SOURCE: https://en.wikipedia.org/wiki/Gorongosa_National_Park
FLIGHT TIMES / MAJOR CITIES
PLEASE SEE BELOW MAJOR CITIES IN MOZAMBIQUE / CLICK OR TOGGLE BELOW FOR FASTEST AVERAGE FLIGHT TIMES FROM USA.

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COUNTRY INFORMATION GUIDE
PLEASE SEE BELOW FACTS, USEFUL US GOVERNMENT TRAVEL LINKS AND BUSINESS VISITOR ACTIVITIES, FOR TRAVEL TO MOZAMBIQUE.
FACTS:
Official Languages: Portuguese
Currency: Mozambique Metical (MZN)
Time zone: CAT (UTC+2)
Drives on the right
Calling code: + 258
Local / up-to-date weather in Maputo (and other regions): BBC global weather – click here
US GOVT TRAVEL LINKS:

For more useful information on safety & security, local laws / customs, health and more, please see the below official US travel.state.gov web link for Mozambique travel advice. NB: Entry requirements herein listed are for US nationals only, unless stated otherwise.

You can also find recommended information on vaccinations, malaria and other more detailed health considerations for travel to Mozambique, at the below official US Centers for Disease Control and Prevention (CDC) weblink.

BUSINESS VISITOR ACTIVITIES*:
Activities you may undertake on a business visa / as a business visitor:
PERMISSIBLE
ATTENDING MEETINGS / DISCUSSIONS: TBC
ATTENDING A CONFERENCE: TBC
RECEIVING TRAINING (CLASSROOM-BASED): TBC
NON-PERMISSIBLE
AUDIT WORK: TBC
PROVIDING TRAINING: TBC
PROJECT WORK: TBC
*This information does not constitute legal advice and is not an exhaustive list. For a full legal assessment on business visitor activities, please revert to your internal company legal team / counsel.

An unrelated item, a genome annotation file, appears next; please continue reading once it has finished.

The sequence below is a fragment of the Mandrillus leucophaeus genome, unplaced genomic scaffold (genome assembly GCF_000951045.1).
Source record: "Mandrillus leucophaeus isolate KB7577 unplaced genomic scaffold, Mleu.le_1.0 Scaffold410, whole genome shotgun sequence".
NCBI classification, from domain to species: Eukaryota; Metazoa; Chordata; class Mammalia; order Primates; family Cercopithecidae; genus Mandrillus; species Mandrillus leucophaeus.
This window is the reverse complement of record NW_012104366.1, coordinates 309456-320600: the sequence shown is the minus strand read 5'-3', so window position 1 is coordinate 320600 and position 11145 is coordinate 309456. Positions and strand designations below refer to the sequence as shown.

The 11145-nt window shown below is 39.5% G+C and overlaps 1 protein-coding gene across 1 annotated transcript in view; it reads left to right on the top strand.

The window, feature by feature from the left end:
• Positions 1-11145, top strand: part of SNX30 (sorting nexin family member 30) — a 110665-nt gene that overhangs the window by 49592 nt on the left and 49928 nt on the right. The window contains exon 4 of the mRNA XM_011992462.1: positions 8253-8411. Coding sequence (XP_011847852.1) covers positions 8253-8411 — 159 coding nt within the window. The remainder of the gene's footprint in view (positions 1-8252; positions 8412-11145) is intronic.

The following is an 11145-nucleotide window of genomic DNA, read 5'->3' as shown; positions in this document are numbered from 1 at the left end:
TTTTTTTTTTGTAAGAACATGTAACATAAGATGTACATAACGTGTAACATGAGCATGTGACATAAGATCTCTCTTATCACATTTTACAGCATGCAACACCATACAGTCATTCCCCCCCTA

TRAVEL INFORMATION**
It is highly recommenced that you access the above official US travel.state.gov web link and read all safety & security information prior to making your travel arrangements / planning your trip.
PLEASE CLICK / TOGGLE BELOW FOR USEFUL TRAVEL INFORMATION TO MOZAMBIQUE.

The currency of Mozambique is the new metical (plural meticais, pronounced ‘meta-caysh’), denoted by the symbol “MT” (ISO code: MZN). It may also be called Meticais Nova Família. It is notionally divided into 100 centavos.

Three zeroes were dropped from the currency in 2006. Old currency can no longer be exchanged at banks. People will occasionally still refer to the old currency, so if someone asks for “1 million”, they generally mean one thousand new meticais.

Many businesses in the tourist centers are run by South Africans and prices are often quoted in rand (for which the usual abbreviation is ZAR). In this guide prices are also quoted in rand when applicable.

US dollars, rand, British pounds and Euros are freely convertible at commercial rates at any bank or exchange. Other currencies such as Canadian or Australian dollars or Japanese yen, are not accepted anywhere, even at official banks and exchanges.

There is very little black market currency exchange, since the commercial exchanges offer the best market rate. You cannot exchange meticais outside Mozambique, but you can convert them back at exchanges prior to leaving the country. Also you cannot buy meticais outside Moçambique.

ATMs are present throughout the country; Standard Bank, Eco Bank, Millennium BIM are the banks you are most likely to run in to. Standard and Eco Bank accepts Visa & MasterCard, Millennium accepts all international cards including Maestro/Cirrus cards. ATMs have transaction limits on withdrawals, which vary with the bank. Millennium bank limits withdrawals to 3,000 MT, and Standard Bank and Eco Bank to 10,000 MT; you can always insert your card again to withdraw more money.

BY ROAD: